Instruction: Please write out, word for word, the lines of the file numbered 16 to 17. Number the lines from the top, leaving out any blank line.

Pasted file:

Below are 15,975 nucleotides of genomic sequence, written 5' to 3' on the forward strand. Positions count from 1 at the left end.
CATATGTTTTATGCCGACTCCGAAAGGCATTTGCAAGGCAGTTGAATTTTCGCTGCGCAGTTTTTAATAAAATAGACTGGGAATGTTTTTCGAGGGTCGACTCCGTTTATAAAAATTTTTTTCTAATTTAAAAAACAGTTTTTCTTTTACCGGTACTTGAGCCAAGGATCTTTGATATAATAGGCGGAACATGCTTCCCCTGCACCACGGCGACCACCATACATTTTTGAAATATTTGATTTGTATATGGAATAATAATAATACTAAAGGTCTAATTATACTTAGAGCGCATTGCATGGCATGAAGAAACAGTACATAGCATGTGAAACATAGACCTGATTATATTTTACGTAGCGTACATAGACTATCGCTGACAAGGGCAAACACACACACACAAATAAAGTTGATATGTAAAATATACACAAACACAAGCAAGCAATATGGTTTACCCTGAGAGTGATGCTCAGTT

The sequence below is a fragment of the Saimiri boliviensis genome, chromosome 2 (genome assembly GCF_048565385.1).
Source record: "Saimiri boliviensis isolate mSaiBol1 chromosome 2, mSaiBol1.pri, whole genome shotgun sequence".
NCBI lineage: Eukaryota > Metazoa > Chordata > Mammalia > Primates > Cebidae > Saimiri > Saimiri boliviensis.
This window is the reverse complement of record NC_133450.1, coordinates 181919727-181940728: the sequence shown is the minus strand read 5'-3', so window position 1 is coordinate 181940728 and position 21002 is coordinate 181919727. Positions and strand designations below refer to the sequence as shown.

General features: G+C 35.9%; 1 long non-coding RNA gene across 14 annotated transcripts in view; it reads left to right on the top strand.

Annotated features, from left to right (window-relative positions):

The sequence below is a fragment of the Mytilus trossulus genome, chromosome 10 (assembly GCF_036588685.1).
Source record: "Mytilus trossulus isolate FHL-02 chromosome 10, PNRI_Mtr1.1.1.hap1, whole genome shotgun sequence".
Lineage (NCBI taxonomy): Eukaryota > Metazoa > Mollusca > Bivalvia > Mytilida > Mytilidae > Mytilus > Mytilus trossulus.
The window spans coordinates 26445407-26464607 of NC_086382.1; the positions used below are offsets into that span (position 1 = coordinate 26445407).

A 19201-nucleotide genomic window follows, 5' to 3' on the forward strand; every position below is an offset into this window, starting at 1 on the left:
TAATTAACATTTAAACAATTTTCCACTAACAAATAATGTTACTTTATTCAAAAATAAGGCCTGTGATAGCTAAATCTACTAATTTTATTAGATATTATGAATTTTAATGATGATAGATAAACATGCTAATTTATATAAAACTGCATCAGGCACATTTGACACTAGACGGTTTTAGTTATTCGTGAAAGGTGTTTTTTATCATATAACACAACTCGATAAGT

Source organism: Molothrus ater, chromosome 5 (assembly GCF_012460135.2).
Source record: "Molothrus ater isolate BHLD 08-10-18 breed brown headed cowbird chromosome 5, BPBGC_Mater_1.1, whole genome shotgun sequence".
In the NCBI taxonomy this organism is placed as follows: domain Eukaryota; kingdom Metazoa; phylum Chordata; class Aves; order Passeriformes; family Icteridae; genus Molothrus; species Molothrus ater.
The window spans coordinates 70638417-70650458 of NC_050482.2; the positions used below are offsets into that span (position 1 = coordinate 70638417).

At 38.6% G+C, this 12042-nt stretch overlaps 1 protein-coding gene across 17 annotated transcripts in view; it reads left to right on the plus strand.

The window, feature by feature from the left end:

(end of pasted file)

Source record: "Molothrus ater isolate BHLD 08-10-18 breed brown headed cowbird chromosome 5, BPBGC_Mater_1.1, whole genome shotgun sequence".
In the NCBI taxonomy this organism is placed as follows: domain Eukaryota; kingdom Metazoa; phylum Chordata; class Aves; order Passeriformes; family Icteridae; genus Molothrus; species Molothrus ater.